Review: The trombonist up to his slide in sewage

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Alan Tomlinson has a trombone to pick with Yorkshire Water
Alan Tomlinson has a trombone to pick with Yorkshire Water

Review: Up To The Hilt
Venue: Brawby

When the legendary blues musician Robert Johnson sat down to pen his celebrated lines about waking up in the morning and feeling like blowing his horn, it is unlikely that he envisaged a trombonist standing thigh-deep in sewage at 9.35am on a November day nearly 80 years later.

But the spirit of the blues moves in mysterious ways and, right now, the good citizens of Brawby have got it bad.

The great bluesman notoriously had issues with the devil. For the villagers, that evil presence manifests in the form of a neglected and decaying Yorkshire Water sewage treatment plant, and when the levee breaks it is raw sewage that causes them to weep and moan.

Some of them ask how it is that Yorkshire Water can pay out £158 million in dividends, and yet not provide a basic service for them.

They have finally lost patience with the company, and so it was that improvising trombonist Alan Tomlinson was asked to come to Brawby and blow his plaintive and surreal blues moan for the people.

This latest event from The Shed’s Simon Thackray draws on that venue’s long-established maverick musical spirit, but this time harnesses it to a specifically local issue.

This is protest music with a healthy dash of irreverent humour, and the performance was timed to coincide with a speech being made by Yorkshire Water’s CEO at the Water 2013 Conference in London.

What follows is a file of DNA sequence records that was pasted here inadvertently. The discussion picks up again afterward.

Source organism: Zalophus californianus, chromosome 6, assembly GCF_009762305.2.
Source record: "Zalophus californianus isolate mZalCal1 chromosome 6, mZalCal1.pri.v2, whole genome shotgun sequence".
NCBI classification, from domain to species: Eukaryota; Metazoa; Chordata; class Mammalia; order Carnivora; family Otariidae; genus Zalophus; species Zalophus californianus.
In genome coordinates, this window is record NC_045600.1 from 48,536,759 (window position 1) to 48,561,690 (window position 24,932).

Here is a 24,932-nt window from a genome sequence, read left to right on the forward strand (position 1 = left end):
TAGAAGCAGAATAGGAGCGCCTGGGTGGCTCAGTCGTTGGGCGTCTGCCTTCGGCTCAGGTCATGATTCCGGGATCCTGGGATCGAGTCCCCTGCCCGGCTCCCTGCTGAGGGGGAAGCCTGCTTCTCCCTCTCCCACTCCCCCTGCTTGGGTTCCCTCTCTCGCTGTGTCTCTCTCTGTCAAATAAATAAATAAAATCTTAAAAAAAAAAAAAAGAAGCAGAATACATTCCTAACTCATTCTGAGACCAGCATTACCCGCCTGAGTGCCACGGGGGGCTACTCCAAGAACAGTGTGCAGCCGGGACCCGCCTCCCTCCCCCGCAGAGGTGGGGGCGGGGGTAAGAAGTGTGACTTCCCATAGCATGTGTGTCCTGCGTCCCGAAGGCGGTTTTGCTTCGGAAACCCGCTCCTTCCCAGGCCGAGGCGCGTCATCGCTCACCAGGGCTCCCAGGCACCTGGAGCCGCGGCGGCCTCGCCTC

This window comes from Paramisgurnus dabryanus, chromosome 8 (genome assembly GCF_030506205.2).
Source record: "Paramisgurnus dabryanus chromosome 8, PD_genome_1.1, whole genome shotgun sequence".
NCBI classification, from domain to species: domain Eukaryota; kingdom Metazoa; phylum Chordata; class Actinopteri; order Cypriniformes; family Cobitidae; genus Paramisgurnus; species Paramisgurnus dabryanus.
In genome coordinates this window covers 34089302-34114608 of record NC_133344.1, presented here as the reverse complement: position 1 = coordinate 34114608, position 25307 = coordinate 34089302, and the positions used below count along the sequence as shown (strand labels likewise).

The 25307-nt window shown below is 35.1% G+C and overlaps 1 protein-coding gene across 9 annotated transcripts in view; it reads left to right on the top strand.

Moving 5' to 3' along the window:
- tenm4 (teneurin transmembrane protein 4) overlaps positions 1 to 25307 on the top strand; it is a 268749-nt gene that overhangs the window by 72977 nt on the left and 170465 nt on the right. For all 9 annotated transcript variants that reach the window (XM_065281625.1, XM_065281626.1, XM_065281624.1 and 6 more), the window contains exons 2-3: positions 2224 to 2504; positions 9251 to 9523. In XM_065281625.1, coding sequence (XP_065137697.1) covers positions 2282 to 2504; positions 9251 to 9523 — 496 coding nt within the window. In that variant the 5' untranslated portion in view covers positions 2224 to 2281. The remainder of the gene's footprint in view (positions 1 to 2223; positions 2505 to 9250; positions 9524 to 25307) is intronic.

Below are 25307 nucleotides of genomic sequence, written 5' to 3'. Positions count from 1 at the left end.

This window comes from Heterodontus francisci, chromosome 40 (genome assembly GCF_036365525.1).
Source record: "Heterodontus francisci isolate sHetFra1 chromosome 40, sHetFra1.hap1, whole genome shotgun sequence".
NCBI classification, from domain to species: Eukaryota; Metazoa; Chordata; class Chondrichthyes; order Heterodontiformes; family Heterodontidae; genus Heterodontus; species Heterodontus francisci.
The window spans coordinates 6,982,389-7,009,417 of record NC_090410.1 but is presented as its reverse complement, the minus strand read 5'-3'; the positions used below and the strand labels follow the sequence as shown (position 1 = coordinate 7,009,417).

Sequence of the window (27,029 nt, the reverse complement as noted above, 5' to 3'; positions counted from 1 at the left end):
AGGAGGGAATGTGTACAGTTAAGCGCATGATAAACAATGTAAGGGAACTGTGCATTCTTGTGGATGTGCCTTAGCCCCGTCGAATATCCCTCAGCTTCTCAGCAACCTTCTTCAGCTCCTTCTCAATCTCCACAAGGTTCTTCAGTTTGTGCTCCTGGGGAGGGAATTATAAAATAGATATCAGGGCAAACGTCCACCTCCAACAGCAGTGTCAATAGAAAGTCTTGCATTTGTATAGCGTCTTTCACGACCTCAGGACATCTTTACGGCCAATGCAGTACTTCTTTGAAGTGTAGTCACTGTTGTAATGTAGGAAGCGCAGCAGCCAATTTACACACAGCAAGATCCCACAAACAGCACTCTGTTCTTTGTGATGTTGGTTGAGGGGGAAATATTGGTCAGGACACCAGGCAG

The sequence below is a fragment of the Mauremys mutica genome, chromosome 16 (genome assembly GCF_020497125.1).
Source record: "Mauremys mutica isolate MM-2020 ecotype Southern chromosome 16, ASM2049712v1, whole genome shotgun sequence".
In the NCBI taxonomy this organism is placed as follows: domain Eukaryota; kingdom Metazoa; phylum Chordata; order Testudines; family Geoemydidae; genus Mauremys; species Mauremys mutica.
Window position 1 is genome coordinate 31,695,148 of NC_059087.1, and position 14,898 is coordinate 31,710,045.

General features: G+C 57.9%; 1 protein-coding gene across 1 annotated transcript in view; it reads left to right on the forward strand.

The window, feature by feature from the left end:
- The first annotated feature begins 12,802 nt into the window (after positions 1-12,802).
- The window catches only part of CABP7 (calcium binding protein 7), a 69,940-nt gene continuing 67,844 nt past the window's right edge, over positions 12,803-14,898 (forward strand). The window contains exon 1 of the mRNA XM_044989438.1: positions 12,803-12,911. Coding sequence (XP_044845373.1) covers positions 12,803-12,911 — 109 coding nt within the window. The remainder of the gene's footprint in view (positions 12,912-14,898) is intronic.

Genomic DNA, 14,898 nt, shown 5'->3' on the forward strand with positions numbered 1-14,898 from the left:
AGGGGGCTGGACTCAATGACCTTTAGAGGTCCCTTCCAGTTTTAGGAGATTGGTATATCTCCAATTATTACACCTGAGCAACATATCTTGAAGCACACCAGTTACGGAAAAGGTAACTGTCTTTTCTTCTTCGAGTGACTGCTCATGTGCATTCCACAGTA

This was certainly one of the strangest gigs I have ever attended, but it will live longer in the memory than most

I am sure that Alan Tomlinson would prefer not to spend his mornings partially submerged in sewage, but he was certainly the right man for the job.

The trombone, of course, already has the look of plumbing about it and he was able to coax plenty of suitably drainage-like sounds from it during a wide-ranging and entertaining 20-minute performance that ventured way beyond the instrument’s traditionally-perceived boundaries.

At one point, the dilapidated sewage plant began to gurgle ominously, making us wonder whether another eruption of sewage was about to happen or whether it was just trying to join in. Fortunately, it all subsided again shortly afterwards.

This was certainly one of the strangest gigs I have ever attended, but it will live longer in the memory than most conventional events, and therefore served to highlight its point most effectively.

The presence at the performance of BBC news cameras and a few other members of the Press can only help to draw further attention to the issue, and it may be that Yorkshire Water will now consider that the time has come to make peace. I

n the meantime this unusual campaign continues, with an exhibition of paintings made from discharges next on the list. More information can be found at The Sewer website.

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